How To Reset Root Password on MariaDB v10+

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If you have been using the MySQL database server for a long time, you might be a little confused when you switch to MariaDB. Especially in terms of resetting root password, even though we know that MariaDB is a drop-in replacement for MySQL database server.

So in many ways, both have a lot of similarities, especially in terms of command and configuration database server.

So, how to reset the root password in MariaDB v10+ ? Resetting the root password on MariaDB v10 + database server is very different from MySQL.

There are more complex commands for resetting the MariaDB v10 root password, especially for MariaDB v10 + which includes MariaDB v10.0, MariaDB v10.1, MariaDB v10.2, MariaDB v10.3 and the latest stable version of MariaDB v10.4.

Yes, the command is very complex and more complicated than resetting the MySQL root password.

However, it will not be difficult if you follow the following simple tutorial. This tutorial can be used on almost all Linux server distributions including Fedora/RHEL/CentOS and Debian/Ubuntu, as long as you have root privileges on your server.

So, you don’t need to panic even if you don’t have phpMyAdmin installed on your Linux server, you can still reset MariaDB’s root password via the command-line interface (CLI).

Resetting MariaDB Root Password

Reset root password in MariaDB.

1.) Just like changing the root password in MySQL, we need to enter safe mode on the MariaDB database server. Simply run the following command to enter MariaDB safe mode.

$ mysqld_safe --skip-grant-tables --skip-networking &

2.) Now you can login to the MariaDB database server without a root password.

$ mysql -u root

3.) Now let’s set root password for MariaDB.

$ SET PASSWORD FOR 'root'@'localhost' = PASSWORD('newrootpassword');

Don’t panic, you will get the error message “ERROR 1290 (HY000): The MariaDB server is running with the –skip-grant-tables option so it cannot execute this statement”. In this step we are not yet allowed to change the MariaDB root password. So, simply run the flush privileges command.

Resetting root password.

4.) Well, here we will try to reset MariaDB’s root password again.

$ SET PASSWORD FOR 'root'@'localhost' = PASSWORD('newrootpassword');

However, MariaDB’s root password hasn’t changed and we will get the error message “ERROR 1131 (42000): You are using MariaDB as an anonymous user and anonymous users are not allowed to modify user settings”.

Yes, in step-4, MariaDB has detected us as anonymous users and logged in to MariaDB CLI without a password. So we are not allowed to modify user settings, including resetting the root password.

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5.) Now run the following command to see the authentication string from the MariaDB root user.

$ select user, host, password, plugin, authentication_string from mysql.user where user='root';

Please look at the password field, here you will see the hashed root password “*28DB364D8AF2FCF468C176E4B6B58D4552813E4B”.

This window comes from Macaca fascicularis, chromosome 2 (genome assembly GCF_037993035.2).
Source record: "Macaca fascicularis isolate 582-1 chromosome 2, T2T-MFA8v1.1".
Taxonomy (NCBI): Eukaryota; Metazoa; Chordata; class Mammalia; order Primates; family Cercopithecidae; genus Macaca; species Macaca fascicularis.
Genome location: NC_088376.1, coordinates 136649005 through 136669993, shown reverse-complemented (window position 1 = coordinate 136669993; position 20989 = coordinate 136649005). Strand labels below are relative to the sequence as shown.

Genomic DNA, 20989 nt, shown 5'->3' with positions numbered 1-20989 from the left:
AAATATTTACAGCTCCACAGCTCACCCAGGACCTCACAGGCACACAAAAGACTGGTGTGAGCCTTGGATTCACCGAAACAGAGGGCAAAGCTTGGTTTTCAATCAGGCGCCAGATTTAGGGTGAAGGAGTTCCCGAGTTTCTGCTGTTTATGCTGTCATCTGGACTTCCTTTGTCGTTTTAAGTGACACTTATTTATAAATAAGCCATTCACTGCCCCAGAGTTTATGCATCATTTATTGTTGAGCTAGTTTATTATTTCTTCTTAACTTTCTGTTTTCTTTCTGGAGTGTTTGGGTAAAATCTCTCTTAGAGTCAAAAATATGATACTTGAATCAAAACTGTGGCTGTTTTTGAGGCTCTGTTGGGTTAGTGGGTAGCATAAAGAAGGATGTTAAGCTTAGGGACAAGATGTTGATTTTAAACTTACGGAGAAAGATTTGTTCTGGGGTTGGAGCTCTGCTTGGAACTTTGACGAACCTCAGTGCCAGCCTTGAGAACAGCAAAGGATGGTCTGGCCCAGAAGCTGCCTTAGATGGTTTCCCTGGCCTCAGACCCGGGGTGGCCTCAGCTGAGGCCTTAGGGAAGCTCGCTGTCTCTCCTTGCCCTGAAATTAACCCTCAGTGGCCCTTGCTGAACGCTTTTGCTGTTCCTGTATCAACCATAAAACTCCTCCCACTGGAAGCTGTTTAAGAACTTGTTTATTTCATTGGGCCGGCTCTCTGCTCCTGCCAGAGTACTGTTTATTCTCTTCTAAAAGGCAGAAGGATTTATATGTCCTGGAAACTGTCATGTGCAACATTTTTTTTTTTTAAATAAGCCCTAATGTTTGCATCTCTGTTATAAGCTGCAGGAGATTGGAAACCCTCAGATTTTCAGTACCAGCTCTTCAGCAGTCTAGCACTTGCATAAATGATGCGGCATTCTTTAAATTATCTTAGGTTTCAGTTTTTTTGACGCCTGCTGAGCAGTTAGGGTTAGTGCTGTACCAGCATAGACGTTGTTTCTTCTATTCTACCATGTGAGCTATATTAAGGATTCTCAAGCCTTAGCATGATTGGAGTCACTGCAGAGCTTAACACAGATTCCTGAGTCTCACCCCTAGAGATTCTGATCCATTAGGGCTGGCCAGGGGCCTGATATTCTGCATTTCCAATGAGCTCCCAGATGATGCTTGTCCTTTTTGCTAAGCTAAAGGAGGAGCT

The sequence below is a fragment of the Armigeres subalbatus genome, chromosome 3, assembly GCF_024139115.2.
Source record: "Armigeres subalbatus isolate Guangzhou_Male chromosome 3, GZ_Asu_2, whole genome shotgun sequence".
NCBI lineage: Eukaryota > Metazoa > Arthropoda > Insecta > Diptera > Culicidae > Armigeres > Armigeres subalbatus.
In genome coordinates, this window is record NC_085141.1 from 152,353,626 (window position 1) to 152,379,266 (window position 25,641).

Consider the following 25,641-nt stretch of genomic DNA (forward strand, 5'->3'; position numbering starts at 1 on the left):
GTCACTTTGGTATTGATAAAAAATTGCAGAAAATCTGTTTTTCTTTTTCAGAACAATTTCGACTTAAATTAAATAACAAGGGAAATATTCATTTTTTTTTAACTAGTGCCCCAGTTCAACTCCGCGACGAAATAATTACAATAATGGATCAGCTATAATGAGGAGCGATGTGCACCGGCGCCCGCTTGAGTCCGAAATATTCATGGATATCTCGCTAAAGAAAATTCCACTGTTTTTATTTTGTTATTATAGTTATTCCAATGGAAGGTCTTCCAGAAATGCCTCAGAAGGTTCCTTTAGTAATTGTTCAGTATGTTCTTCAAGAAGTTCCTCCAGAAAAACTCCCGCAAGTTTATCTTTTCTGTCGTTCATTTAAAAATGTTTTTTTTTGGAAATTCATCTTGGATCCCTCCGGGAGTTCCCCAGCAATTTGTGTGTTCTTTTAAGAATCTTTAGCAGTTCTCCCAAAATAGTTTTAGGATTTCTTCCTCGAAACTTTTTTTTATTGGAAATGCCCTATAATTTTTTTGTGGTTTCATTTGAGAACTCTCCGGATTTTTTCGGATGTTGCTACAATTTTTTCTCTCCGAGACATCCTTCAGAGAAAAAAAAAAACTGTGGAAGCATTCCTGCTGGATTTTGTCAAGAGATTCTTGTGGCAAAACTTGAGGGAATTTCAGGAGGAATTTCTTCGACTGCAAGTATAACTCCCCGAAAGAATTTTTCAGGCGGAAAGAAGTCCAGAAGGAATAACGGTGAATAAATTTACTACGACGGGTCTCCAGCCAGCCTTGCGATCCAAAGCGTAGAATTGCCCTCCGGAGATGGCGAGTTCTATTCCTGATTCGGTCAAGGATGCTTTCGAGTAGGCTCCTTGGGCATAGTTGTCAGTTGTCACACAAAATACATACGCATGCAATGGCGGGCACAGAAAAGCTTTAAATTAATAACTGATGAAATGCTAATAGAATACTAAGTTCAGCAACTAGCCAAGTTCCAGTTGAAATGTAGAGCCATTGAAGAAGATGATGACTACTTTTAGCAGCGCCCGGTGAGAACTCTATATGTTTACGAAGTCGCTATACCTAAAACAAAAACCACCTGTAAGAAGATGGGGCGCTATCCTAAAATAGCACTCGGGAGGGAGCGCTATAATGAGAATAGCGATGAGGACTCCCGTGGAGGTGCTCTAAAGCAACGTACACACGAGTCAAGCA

Yes, the MariaDB root password has been automatically strengthened by the hashing method. The password hashing method in both MySQL and MariaDB provides better security and minimizes the risk of passwords being intercepted.

6.) Next, you can really update and reset the root password for your MariaDB database server. You need to run the following two commands.

$ update mysql.user set password=password('newrootpassword') where user='root';
MariaDB [(none)]> update mysql.user set password=password('hTyshdg712') where user='root';
Query OK, 1 row affected (0.00 sec)
Rows matched: 1 Changed: 1 Warnings: 0

Query OK, 0 rows affected (0.00 sec)

7.) Well, in step-7 we need to run this command again.

$ select user, host, password, plugin, authentication_string from mysql.user where user='root';

Please pay attention to the password field (*3D94ACDC056AC7E526703AFC472115049BA0109F)! Here our MariaDB root password has been changed and marked with a different hashed root password from step-4 above.

8.) Run the following command to reset MariaDB root password.

$ SET PASSWORD FOR 'root'@'localhost' = PASSWORD('newrootpassword');

Well, once again MariaDB has detected us as anonymous users. Don’t panic, what we need to do now is exit from the MariaDB command-line interface. Run this command:

$ quit

9.) Now, you can login to MariaDB database server using the new password that you set in the previous step (step-6).

$ mysql -u root -p

Once again, run the following command and quit.

$ select user, host, password, plugin, authentication_string from mysql.user where user='root';
$ quit

10.) Exit from MariaDB safe mode and shutdown MariaDB database server.

$ mysqladmin -u root -p shutdown

To kill the MariaDB safe mode process ID manually, we need to run the following command.

$ ps aufx | grep mysql | grep -v grep

11.) Now let’s start MariaDB database server

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For Fedora/RHEL/CentOS

$ service mariadb start
$ systemctl start mariadb
$ systemctl start mariadb.service

For Debian/Ubuntu

$ service mysql start
$ systemctl start mysql
$ systemctl start mysql.service

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